World First as Cheetah brothers are relocated from UK to South Africa

Ashia and Mount Camdeboo are partners of the ground-breaking project lead by The Aspinall Foundation to rewild two captive-bred cheetahs.


Graaff-Reinet, South Africa (23 January 2020) – Two 2.5-year-old cheetahs from Howletts Wild Animal Park, near Canterbury, will leave the park on 6th February 2020 for a new life in South Africa.

After a 9600 kilometre flight, the pair will first settle in at Ashia’s Cheetah Center in South Africa’s Western Cape before eventually moving to Mount Camdeboo Private Game Reserve, a 14,000-hectare property in the Great Karoo. There, they will undergo a rewilding process developed and successfully applied by Ashia over the last two years.

“We are delighted to welcome these cheetah brothers to our Breeding, Wilding and Release Program which is already successfully returning captive-born cheetahs into the protected wild of South African game reserves and national parks. So far nine cheetahs, all born and raised in human care, have been successfully wilded and we have high hopes for these siblings!”, says Chantal Rischard, Founder of Ashia.

Mount Camdeboo is home to a few rescued, rehabilitated and endangered animals, including a bull elephant rescued by The Aspinall Foundation in partnership with the Mount Camdeboo team in October 2019, and looks forward to welcoming these cheetahs.

Iain Buchanan, the owner of Mount Camdeboo, says, “It is an incredible privilege to be part of this landmark conservation project. To see these magnificent cheetah roaming free on Mount Camdeboo in the coming months will be one of the greatest moments in my life. I am confident that this project will pave the way for many more zoo animals to be ‘wilded’ and in so doing, contribute to the greater conservation effort which aims to increase the genetic diversity of these and many other species.”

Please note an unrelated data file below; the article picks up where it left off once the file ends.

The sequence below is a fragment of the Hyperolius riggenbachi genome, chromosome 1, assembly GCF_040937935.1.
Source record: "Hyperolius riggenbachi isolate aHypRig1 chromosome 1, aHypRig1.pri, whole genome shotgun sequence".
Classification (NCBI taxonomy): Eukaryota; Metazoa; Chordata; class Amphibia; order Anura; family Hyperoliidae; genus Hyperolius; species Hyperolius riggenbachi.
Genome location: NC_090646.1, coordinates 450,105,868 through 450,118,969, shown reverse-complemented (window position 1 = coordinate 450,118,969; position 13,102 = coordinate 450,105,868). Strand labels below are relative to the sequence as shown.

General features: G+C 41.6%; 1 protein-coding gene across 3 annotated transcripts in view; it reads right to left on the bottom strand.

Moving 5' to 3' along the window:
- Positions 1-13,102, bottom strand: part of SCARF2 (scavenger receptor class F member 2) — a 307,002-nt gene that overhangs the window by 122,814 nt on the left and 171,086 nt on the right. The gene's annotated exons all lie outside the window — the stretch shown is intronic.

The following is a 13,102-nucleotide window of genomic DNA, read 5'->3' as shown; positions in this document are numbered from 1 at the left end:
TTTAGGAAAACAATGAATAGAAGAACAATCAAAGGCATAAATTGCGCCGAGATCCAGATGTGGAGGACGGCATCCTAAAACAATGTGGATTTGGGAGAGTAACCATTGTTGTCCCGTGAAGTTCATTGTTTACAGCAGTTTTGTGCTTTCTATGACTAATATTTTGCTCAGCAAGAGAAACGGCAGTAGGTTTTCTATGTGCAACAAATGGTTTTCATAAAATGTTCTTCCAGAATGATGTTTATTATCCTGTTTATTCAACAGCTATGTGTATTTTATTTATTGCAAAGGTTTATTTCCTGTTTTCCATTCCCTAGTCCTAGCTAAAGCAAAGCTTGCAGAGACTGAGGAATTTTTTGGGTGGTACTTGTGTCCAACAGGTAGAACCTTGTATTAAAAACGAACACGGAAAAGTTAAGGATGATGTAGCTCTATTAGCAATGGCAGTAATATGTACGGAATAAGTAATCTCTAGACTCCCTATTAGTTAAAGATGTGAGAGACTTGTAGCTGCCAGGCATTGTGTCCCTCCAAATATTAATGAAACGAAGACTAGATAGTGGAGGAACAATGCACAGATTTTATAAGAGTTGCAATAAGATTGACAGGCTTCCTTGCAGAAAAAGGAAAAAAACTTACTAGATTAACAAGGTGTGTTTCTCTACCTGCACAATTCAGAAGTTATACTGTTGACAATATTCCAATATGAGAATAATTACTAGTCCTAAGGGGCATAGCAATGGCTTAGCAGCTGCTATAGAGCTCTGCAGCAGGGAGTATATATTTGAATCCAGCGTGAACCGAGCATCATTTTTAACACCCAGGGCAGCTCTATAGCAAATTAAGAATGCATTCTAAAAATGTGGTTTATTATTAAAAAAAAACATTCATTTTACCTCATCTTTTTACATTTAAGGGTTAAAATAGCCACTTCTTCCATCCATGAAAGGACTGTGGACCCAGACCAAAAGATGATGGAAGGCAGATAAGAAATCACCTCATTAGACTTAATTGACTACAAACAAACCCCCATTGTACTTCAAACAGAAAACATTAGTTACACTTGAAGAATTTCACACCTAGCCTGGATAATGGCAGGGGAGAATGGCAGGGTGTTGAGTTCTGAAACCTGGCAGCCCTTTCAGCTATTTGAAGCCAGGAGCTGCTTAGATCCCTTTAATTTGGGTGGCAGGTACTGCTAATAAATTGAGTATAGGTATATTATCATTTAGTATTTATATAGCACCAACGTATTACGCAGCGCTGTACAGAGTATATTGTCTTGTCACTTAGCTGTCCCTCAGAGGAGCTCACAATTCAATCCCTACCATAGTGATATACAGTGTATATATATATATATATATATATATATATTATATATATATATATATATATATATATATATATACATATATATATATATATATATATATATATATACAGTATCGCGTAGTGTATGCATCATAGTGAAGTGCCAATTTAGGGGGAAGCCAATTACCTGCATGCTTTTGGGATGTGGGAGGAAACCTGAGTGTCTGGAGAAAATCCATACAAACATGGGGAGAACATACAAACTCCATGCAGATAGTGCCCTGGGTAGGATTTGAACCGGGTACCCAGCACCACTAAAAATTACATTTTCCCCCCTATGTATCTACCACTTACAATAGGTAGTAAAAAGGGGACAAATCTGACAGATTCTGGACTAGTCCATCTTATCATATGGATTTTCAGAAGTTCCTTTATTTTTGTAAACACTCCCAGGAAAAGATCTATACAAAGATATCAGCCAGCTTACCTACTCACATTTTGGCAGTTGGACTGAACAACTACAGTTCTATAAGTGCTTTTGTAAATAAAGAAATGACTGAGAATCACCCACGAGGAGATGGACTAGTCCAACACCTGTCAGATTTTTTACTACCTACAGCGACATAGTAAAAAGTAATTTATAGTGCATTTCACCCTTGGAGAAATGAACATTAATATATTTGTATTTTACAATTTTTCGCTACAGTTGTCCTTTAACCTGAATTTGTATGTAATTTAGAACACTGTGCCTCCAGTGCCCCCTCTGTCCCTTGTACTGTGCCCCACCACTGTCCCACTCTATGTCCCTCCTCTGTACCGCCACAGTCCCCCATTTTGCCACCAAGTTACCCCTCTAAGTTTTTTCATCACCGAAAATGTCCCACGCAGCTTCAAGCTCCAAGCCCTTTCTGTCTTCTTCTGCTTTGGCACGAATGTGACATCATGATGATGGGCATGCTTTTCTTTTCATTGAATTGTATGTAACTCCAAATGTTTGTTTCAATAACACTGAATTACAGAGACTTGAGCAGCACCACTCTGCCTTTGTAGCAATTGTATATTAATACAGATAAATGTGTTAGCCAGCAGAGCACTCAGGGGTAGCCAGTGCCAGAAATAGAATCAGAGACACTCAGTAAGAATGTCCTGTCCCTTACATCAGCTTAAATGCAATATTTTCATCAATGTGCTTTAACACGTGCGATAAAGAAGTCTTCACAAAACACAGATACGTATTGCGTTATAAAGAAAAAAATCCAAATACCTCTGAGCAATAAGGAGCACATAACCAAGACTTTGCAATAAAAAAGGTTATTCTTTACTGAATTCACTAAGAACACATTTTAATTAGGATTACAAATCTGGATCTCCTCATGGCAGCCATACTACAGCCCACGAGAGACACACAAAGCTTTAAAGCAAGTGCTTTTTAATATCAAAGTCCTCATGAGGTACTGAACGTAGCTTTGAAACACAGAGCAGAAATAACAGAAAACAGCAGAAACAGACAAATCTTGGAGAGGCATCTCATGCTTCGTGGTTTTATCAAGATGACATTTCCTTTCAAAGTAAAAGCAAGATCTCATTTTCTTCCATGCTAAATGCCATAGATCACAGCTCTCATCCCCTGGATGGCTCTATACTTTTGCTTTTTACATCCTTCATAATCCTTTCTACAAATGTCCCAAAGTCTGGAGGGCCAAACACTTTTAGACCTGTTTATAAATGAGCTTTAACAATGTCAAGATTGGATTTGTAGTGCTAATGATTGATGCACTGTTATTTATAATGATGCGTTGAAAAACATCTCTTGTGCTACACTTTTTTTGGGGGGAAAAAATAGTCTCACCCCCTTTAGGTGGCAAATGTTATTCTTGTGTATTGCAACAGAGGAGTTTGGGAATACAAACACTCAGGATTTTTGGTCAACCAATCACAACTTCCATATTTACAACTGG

Mount Camdeboo is playing a pivotal role for conservation in the region by creating a sanctuary for endangered species and by restoring the land to its original pristine state of wilderness.

Saba was hand-reared by Aspinall Foundation Chairman Damian Aspinall and his wife, Victoria Damian and Victoria will accompany Saba & Nairo on their journey from the UK to South Africa and will personally release them into their new home. The ground-breaking project is the first time a captive-born, hand-raised cheetah has left the UK for rewilding in Africa.

Cheetahs are listed as Vulnerable by the ICUN, with less than 7,000 individuals remaining in the wild. Habitat loss, conflict with humans and increasing pressure from the illegal pet trade means that cheetah only inhabit around 10% of their historic range. Saba & Nairo’s rewilding and participation in a breeding programme will bring vital new genetics to the South African population.

A major fundraising campaign has been launched to support the move. Big cat-fans will have the opportunity to donate, adopt Saba & Nairo or purchase limited-edition merchandise on The Aspinall Foundation website. All profits will go directly to the move and ongoing care and monitoring of Saba & Nairo.

Damian Aspinall, Chairman of The Aspinall Foundation, said: “It will be difficult to say goodbye to Saba & Nairo but finding ways to return animals to the wild is something I believe in passionately. This approach may challenge the zoo community, but it is the right thing to do, and I sincerely hope more zoos around the world finally take notice and follow suit.” 

With fewer than 7,000 cheetahs remaining in the wild, it is more important than ever to support the wild population by bringing captive-bred animals back to their ancestral homes for rewilding.

“We at The Aspinall Foundation have proven time and time again that it can work. We have already successfully rewilded animals in Congo, Gabon, Java, South Africa, Tanzania and China. We have selected our partners for this project very carefully, and I have complete faith in the teams at Ashia and Mount Camdeboo Private Reserve, who we will work closely with every step of the way.”

Sources: Ashia Cheetah Center
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